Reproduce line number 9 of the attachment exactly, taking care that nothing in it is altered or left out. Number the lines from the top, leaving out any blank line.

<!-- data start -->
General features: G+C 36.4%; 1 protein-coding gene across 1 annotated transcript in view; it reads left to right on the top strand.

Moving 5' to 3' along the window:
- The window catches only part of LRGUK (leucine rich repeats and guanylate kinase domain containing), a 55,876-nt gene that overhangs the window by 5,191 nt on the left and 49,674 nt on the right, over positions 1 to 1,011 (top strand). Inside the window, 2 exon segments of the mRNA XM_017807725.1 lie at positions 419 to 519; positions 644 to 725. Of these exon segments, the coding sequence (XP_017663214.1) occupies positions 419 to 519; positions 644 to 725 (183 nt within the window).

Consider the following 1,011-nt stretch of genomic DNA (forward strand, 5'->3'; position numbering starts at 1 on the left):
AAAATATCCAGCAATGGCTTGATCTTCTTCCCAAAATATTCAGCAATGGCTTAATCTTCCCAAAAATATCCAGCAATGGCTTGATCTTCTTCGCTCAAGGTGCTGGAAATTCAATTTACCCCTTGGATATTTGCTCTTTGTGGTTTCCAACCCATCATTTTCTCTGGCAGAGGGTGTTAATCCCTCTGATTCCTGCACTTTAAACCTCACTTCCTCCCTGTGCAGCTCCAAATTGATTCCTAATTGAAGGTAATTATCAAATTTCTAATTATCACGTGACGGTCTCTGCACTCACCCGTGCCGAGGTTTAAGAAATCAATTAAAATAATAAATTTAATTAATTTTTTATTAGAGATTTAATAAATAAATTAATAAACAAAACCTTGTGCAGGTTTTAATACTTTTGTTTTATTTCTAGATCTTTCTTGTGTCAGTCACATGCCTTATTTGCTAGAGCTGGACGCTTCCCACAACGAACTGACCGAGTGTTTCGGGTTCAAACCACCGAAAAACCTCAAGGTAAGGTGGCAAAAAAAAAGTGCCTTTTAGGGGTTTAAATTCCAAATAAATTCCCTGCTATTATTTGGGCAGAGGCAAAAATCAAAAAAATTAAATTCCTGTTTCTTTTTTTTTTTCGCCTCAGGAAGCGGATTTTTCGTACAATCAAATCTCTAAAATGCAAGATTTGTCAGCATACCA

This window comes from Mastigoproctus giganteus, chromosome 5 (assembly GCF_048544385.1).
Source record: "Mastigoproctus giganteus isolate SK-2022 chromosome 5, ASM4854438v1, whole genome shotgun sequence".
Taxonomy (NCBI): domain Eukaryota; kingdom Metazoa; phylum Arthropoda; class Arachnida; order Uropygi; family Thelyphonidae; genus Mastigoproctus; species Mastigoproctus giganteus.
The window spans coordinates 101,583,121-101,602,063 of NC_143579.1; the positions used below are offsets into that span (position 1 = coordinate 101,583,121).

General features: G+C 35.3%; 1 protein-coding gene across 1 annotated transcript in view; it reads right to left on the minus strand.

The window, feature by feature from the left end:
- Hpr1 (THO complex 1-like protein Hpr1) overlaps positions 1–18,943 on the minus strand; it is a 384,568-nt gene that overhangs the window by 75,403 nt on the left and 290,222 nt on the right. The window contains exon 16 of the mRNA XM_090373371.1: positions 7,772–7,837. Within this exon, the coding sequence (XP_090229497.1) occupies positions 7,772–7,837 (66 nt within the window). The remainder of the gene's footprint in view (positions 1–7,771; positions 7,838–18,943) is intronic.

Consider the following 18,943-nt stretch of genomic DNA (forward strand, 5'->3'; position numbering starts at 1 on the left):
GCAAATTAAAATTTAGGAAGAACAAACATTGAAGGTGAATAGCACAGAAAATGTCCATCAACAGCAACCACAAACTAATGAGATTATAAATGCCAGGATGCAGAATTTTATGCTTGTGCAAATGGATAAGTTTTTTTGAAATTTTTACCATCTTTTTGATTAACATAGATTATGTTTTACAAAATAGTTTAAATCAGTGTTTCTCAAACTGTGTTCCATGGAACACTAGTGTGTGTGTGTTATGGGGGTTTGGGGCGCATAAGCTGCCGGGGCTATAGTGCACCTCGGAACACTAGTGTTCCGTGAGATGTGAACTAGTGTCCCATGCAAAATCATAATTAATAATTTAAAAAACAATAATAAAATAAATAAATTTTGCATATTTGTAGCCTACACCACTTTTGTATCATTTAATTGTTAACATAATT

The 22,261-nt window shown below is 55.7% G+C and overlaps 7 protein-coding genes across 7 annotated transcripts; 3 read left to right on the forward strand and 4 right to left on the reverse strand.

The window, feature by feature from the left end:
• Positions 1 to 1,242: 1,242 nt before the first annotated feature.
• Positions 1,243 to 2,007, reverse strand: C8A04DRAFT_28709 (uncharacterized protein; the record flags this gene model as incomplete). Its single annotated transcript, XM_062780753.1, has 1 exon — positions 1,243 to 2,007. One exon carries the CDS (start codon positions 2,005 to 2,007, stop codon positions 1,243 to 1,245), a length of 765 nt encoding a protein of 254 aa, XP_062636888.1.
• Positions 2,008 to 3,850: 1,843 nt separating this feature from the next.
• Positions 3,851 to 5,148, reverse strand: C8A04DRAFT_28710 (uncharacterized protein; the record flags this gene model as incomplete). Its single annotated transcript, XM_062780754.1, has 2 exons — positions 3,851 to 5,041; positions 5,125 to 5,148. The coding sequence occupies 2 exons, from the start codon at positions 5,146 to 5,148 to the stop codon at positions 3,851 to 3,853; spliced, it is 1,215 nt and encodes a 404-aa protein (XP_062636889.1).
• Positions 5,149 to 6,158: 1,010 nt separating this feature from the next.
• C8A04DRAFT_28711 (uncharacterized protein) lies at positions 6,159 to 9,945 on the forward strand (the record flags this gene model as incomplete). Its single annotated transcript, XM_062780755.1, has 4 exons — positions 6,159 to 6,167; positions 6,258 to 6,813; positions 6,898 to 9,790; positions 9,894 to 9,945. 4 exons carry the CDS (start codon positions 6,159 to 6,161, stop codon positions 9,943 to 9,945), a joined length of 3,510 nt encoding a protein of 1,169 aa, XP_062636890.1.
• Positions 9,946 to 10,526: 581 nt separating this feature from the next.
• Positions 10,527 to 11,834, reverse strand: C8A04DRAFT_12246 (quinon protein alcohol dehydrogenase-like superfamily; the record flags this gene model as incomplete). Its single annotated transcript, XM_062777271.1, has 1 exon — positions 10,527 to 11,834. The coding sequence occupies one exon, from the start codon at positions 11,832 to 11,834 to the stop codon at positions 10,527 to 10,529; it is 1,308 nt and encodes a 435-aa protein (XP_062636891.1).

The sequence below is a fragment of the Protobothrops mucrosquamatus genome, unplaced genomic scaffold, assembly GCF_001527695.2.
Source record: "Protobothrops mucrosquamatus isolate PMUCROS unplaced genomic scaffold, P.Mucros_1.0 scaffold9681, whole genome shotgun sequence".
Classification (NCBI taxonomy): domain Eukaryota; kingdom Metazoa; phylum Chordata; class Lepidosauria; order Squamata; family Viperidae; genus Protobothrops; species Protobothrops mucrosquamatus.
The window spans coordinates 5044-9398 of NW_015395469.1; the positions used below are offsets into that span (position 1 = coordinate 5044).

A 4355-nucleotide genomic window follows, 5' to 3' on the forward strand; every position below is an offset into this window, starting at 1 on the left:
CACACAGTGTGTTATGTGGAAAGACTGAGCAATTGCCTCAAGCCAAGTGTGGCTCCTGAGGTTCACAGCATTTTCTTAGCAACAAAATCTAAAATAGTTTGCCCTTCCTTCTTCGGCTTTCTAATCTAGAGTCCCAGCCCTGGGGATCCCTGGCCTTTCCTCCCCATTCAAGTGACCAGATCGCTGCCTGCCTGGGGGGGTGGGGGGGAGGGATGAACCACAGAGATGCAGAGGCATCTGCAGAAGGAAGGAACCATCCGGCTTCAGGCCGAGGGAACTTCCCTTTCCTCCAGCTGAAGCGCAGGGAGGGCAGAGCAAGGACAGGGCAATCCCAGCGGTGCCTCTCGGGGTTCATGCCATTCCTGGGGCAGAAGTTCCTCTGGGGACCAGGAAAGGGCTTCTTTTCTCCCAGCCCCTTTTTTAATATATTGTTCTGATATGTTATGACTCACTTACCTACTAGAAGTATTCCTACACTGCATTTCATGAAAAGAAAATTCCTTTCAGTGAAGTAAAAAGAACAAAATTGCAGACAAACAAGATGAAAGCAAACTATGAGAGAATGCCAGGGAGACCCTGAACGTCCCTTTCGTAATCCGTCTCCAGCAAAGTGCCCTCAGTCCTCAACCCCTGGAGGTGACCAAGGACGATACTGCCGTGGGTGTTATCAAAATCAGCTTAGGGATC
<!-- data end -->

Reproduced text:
The window spans coordinates 101,583,121-101,602,063 of NC_143579.1; the positions used below are offsets into that span (position 1 = coordinate 101,583,121).